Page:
Can a ruling party in our non-racial democracy really be a blacks only party?  There was a day when a vote for the ANC was a vote for a non-racial democracy.  But for now, it looks as if the ANC is covering its bases with divergent strategies that will lead to a deeper rift  in the next 2 or 3 elections, and the DA is already preparing to pick up the pieces.


Dear Technorati


“JXA94VUY296C” it whispered.


RE:   JXA94VUY296C   

Today I started to register this blog.  Technorati comes famously recommended so it seemed like a good place to start.  The process is an unusual one, and it is rather serious and even a bit creepy about digital fingerprints, bringing to mind visits to South African Home Affairs or the flashy newish and über secure American Consulate in Sandton, where I fight off an irrational fear and sense of guilt, of having done something terribly wrong that will now be discovered, even though I don’t lie, steal, cheat, or even speed or litter, which are easily national pastimes here in South Africa.    “Eventually they will catch you,” I hear in that electronic male voice that Laurie Anderson uses when she is spoofing on forms of control, she calls it “the voice of authority”.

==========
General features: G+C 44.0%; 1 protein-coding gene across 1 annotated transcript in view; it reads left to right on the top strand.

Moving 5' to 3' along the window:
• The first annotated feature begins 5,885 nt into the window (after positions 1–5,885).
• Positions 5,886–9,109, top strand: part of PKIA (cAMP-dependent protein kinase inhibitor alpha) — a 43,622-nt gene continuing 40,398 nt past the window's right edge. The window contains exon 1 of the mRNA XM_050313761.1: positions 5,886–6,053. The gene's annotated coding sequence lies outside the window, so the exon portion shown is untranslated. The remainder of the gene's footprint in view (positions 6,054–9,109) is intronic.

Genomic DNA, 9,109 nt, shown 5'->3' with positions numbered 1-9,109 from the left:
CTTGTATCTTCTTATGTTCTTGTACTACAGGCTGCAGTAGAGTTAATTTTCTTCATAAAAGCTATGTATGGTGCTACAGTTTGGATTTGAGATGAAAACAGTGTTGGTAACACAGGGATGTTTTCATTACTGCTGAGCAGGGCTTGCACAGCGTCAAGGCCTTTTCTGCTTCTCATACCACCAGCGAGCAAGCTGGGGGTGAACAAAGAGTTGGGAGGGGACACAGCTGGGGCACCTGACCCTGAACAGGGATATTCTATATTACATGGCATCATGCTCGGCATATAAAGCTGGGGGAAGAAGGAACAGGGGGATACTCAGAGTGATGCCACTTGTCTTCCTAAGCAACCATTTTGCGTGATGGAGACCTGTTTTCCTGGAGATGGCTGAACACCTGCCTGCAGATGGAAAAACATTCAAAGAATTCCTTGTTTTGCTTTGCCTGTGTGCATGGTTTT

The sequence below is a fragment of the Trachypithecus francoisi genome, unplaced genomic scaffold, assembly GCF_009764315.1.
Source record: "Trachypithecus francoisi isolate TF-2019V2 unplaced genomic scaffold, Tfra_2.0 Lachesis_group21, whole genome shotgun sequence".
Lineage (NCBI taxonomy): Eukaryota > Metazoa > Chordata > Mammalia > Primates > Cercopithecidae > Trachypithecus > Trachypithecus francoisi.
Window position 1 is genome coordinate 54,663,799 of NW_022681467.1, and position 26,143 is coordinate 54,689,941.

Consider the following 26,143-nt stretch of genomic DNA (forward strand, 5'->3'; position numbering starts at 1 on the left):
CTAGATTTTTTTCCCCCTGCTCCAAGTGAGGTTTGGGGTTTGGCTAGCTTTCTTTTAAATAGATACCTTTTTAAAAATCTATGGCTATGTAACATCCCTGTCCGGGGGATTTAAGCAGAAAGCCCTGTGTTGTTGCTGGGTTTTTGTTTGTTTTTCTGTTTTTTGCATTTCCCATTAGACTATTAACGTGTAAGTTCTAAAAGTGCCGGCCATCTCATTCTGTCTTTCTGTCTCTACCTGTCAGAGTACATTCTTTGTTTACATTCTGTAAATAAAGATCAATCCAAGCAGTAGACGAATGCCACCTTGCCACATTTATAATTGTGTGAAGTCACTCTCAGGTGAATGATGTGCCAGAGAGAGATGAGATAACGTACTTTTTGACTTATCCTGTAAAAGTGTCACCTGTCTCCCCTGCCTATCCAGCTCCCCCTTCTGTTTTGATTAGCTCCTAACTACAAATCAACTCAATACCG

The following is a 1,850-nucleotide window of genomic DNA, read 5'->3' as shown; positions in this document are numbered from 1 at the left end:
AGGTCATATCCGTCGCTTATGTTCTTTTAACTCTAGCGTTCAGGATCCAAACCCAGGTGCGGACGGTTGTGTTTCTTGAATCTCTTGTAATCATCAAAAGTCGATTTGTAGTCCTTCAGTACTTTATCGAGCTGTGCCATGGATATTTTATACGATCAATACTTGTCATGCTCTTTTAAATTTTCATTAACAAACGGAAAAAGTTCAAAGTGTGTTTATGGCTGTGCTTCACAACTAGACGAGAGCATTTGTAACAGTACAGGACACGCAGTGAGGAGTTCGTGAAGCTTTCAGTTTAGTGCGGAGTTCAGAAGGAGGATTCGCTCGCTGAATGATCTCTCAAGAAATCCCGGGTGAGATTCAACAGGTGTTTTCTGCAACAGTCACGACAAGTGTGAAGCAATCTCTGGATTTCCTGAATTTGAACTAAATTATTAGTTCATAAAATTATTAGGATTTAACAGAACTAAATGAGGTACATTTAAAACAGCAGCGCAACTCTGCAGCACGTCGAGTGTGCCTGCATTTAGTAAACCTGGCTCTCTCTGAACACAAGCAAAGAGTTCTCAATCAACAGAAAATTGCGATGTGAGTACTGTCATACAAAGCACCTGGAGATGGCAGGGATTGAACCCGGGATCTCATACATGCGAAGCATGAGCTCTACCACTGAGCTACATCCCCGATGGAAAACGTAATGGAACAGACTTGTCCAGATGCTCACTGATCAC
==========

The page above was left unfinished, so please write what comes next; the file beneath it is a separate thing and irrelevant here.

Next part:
I like Laurie Anderson, these days I’m listening to The Ugly One with the Jewells while I commute, and I particularly like “The Ouija Board,” where the Ouija tells Laurie Anderson that she was a racoon in her first life, then a bird, then a hat:     

“We said “a hat?” We couldn’t figure it out.
Finally we guessed that the feathers from the bird
had been made into a hat. Is this true?     

“Yes” spelled the Ouija.
“Hat counts as half life.”     

And then?     

“Hundreds and hundreds of rabbis.”     

Now this is apparently my first life as a woman,
which should explain quite a few things.
Eventually though, the Ouija’s written words
seemed to take on a personality,
a kind of a voice.
Finally we began to ask the board
if the Ouija would be willing to appear to us in some other form.     

“Forget it, forget it, forget it, forget it, forget it, forget it. ”